But perhaps we have something beyond cowardice and ineptitude. Perhaps it is collusion: encouraging those who break the law, so that one might obtain by their means what one otherwise could not obtain through regular political processes. The protestors then function as a kind of occupying army, welcomed in by government collaborators, who try to portray themselves as moderating influences. That cannot work for long. When one indulges people who break the law in broad daylight, he will be the first person they despise.
How did we come to this pass? I am not enough of a historian to answer that question. I suppose that the sheer gigantism of the state makes it impossible for people to know what the relevant laws are, for most spheres of human action; and it is a short step from not knowing the law, to seeing that nobody else knows it, to shrugging and not caring what it is. I suppose that our licentiousness in sexual matters has eaten through its container and now breaks forth as licentiousness in financial and political matters too.
There may be something else.
We are no longer a culture of honor, which is usually also a culture of self-restraint and self-limitation. We no longer say, “That is something that an honorable man does not do.” The honorable man is not a bully, a sneak, a backbiter, or a tale-bearer. He knows that dishonorable actions stink, and you never get the stink off you, regardless of the cause you wanted to promote. He knows that if he cannot swear to work with a duly elected or appointed superior, he should resign. He does not permit his personal feelings, much less his financial or political interests, to prevent him from doing his duty, or to excuse what is base, cowardly, or treacherous.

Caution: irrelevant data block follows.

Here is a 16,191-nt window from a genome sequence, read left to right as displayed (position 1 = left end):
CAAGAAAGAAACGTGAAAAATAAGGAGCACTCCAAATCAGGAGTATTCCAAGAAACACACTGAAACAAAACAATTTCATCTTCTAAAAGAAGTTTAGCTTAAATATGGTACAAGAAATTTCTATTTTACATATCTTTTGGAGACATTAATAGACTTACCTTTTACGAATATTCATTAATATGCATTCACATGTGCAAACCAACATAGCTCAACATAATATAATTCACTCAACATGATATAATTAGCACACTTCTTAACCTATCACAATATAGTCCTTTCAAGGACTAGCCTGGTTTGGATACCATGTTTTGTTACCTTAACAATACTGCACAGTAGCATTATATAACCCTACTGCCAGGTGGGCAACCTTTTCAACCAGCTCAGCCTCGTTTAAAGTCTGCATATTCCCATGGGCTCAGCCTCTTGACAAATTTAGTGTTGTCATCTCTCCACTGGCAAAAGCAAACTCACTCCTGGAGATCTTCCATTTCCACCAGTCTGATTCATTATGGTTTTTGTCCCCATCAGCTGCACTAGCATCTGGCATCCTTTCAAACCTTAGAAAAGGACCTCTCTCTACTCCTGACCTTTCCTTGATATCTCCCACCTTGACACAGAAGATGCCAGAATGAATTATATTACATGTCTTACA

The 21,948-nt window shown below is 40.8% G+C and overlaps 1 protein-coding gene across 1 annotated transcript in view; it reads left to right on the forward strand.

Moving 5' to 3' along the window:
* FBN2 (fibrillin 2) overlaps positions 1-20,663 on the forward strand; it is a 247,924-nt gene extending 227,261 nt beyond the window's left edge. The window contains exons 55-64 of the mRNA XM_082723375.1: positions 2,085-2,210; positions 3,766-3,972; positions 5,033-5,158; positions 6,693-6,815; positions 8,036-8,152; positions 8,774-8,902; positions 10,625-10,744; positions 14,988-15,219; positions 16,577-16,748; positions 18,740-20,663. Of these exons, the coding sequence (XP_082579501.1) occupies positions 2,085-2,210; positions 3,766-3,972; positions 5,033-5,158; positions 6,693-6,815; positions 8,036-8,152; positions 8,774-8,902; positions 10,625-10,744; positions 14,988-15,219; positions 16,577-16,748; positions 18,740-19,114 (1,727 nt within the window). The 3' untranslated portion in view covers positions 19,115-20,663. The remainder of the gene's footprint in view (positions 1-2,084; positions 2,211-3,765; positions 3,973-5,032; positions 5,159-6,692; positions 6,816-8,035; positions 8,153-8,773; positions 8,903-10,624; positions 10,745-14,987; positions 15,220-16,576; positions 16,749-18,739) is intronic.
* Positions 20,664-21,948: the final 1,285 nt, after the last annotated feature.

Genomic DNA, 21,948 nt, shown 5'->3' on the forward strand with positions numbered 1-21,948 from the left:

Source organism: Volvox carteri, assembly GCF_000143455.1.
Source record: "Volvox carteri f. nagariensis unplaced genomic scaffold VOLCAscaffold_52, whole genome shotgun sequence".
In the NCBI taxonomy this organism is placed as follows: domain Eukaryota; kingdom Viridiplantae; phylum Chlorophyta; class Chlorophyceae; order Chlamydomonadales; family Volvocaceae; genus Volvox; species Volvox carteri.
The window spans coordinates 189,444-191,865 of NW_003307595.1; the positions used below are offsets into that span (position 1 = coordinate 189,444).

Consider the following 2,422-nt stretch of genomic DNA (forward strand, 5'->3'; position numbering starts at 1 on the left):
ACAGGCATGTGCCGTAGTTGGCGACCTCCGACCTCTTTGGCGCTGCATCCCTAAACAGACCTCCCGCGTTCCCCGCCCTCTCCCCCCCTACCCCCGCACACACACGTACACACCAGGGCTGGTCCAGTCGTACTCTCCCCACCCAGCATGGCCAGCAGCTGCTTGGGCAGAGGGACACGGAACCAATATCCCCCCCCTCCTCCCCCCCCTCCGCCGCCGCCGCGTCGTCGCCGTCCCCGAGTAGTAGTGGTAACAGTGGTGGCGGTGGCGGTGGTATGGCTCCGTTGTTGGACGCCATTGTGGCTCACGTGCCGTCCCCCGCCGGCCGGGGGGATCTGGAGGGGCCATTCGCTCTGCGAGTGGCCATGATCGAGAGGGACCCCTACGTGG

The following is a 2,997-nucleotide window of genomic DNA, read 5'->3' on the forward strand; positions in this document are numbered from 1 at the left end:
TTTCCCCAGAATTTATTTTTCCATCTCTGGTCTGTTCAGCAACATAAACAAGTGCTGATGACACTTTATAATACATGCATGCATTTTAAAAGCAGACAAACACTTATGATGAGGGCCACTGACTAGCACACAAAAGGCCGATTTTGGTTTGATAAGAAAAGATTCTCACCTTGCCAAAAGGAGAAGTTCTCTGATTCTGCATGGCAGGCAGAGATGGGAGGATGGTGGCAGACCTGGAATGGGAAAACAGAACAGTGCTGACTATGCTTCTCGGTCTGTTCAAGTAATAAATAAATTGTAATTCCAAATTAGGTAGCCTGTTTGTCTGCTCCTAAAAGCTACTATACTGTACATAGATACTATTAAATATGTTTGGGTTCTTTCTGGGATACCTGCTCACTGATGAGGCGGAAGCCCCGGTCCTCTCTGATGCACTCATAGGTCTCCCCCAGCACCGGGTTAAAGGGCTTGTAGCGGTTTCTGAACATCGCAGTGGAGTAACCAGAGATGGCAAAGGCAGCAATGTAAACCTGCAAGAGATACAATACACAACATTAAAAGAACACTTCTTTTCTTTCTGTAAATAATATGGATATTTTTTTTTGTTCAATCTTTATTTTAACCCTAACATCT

The honorable man is almost as suspicious of what he favors as of what he does not, and if anything he is willing to strain himself and his friendships to be fair to those he does not like. He knows that respect must be earned, and once it is lost, one must move mountains to regain it. He pities the weak, but he does not believe that their weakness makes them sure arbiters of what is just or true.
In what jurisdiction could such a person now be elected to office?